Points of Light is a spring celebration of unity and renewal that brings together the food, music, and traditions of Lowell’s diverse cultures. The centerpiece of the night is a special ceremony in which participants personalize water lanterns that will be released onto the Western Canal, creating hundreds of floating points of light.
Check out our schedule page, which includes our community performances, featured performances, and a food vendor list.
Where are We?
You’ll find us on Ecumenical Plaza, between St. Patrick’s Church and Holy Trinity Church in the heart of the Acre, on Saturday, June 24, 2023.
We are Community-Driven
Points of Light is planned by volunteers and local nonprofits donating staff time. Our planning committee is completely open to the community and we’re always looking for feedback. We also rely on donations to keep the event entirely free. Please consider donating.
Our 2023 Planning And sustaining Light Partners
Points of Light has sponsorship packages at multiple levels for corporations, foundations, and individuals! We also are always looking for community partners. Want to see your logo here for 2023’s event, along with lanterns for a decoration party and more? Please email firstname.lastname@example.org!
- BRM Production Management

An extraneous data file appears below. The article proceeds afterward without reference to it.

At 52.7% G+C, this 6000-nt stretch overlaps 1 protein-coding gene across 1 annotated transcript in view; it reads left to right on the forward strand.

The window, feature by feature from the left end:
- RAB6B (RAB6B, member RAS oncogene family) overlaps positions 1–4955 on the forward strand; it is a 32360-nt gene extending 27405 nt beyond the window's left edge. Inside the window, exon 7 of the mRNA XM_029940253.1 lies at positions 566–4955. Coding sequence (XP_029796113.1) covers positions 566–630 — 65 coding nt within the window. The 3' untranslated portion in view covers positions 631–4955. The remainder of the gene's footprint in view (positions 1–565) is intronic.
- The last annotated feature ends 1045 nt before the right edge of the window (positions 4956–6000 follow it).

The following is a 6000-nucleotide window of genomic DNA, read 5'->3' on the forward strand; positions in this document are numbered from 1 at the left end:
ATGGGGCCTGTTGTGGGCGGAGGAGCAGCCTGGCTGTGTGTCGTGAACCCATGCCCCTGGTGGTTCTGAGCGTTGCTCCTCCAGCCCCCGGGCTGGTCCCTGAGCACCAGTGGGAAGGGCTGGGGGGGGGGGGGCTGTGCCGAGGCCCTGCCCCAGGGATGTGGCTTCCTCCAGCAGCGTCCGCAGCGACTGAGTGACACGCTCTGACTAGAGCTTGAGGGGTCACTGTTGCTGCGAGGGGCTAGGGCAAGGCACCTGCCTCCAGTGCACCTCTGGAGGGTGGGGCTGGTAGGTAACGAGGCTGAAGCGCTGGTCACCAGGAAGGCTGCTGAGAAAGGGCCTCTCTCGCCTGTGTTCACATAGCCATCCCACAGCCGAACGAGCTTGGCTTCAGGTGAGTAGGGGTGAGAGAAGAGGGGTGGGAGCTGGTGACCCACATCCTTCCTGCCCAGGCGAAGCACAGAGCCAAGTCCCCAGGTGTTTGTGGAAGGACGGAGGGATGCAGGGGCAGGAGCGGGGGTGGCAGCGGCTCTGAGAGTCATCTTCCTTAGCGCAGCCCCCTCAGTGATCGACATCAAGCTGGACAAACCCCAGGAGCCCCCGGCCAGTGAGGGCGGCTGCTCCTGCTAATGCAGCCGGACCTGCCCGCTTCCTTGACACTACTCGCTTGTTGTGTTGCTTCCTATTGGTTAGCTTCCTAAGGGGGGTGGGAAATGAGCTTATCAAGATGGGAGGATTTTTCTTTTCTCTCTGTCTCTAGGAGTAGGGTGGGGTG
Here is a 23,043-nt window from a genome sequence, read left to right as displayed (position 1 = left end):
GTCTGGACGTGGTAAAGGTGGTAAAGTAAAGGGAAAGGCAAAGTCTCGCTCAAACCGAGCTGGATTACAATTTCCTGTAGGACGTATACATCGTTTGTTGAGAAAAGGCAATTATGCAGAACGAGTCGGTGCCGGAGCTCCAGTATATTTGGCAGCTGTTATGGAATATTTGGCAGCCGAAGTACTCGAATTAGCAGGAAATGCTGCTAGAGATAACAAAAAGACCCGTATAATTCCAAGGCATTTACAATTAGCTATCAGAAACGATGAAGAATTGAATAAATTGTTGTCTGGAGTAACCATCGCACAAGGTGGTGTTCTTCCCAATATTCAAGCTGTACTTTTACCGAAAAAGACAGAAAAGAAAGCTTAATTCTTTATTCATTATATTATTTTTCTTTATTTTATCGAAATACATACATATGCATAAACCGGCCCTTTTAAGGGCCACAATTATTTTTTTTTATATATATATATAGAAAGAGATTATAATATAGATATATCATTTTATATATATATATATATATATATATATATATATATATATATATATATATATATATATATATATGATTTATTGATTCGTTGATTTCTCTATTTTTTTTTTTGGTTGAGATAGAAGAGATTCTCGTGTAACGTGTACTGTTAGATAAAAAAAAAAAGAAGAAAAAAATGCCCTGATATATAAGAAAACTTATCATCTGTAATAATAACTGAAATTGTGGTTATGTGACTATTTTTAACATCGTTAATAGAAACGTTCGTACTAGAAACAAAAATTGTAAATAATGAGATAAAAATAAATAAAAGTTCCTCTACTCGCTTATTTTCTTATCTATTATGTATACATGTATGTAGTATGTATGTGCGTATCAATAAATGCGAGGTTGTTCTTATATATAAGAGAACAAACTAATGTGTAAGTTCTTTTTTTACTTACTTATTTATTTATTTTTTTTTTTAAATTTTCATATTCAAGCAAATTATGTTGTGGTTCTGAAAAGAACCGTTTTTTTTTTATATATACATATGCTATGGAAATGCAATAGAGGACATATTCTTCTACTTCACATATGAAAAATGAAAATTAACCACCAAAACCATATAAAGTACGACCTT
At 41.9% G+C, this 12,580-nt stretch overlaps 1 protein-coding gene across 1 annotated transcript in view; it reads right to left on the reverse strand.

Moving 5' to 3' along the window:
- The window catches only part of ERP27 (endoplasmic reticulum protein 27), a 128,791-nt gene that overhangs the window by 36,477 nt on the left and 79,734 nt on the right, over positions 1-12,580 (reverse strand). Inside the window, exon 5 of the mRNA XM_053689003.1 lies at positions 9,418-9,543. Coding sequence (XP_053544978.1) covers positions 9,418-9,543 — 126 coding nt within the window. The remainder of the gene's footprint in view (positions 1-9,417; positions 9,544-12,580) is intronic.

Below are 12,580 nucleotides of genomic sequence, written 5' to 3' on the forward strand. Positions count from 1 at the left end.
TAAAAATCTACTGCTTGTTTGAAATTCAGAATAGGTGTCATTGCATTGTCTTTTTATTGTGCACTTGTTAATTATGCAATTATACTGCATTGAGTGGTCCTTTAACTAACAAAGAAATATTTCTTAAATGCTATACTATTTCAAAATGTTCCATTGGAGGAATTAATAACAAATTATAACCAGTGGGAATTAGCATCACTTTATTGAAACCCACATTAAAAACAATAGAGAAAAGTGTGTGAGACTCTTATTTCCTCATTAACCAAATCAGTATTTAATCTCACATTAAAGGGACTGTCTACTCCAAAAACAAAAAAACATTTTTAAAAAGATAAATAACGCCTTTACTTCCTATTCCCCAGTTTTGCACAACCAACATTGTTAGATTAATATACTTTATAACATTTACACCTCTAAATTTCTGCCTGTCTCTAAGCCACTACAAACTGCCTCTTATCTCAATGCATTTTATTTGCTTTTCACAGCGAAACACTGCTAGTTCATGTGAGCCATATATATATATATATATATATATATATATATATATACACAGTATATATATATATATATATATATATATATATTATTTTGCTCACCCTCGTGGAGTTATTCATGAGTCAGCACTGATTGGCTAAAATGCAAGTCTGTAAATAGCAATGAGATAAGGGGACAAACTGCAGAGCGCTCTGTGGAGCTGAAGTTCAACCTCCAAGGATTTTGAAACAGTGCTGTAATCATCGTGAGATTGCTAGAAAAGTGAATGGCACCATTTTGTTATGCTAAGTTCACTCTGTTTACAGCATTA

- Central Rivers Power
- Coalition for a Better Acre
- DIY Lowell
- Lowell Housing Authority
- Lowell Waterways Vitality Initiative
- The Town and the City Festival
Sustaining Light Partners ($2,000+)
Incandescence Sponsors ($1,000+)
Radiance Sponsors ($250+)
Thanks to in-kind sponsors City of Lowell, Massachusetts Department of Conservation and Recreation, and City of Lowell Solid Waste Department.
The Importance of Lanterns
In Japan, participants float paper lanterns in memorial during Tōrō nagashi. In Thailand and Laos, people celebrate Loi Krathong by floating a small boat with a candle. In Cambodia, it is the festival of Bonn Om Teuk. In India, a religious ceremony includes candles floated on the Ganges. Lichterswimmen has occurred in Zurich for over half a century, and floating candles is part of a Slavic holiday, Kupala Night.
This is now a tradition in Lowell. Leading up to the event, people throughout the city decorate the lanterns with art, prayers, memorials, and messages. Before the lanterns are launched, local organizations sell traditional ethnic foods, while Lowell’s diverse cultures perform music and dance. As sun sets, the lanterns are released. A dance party closes out the evening!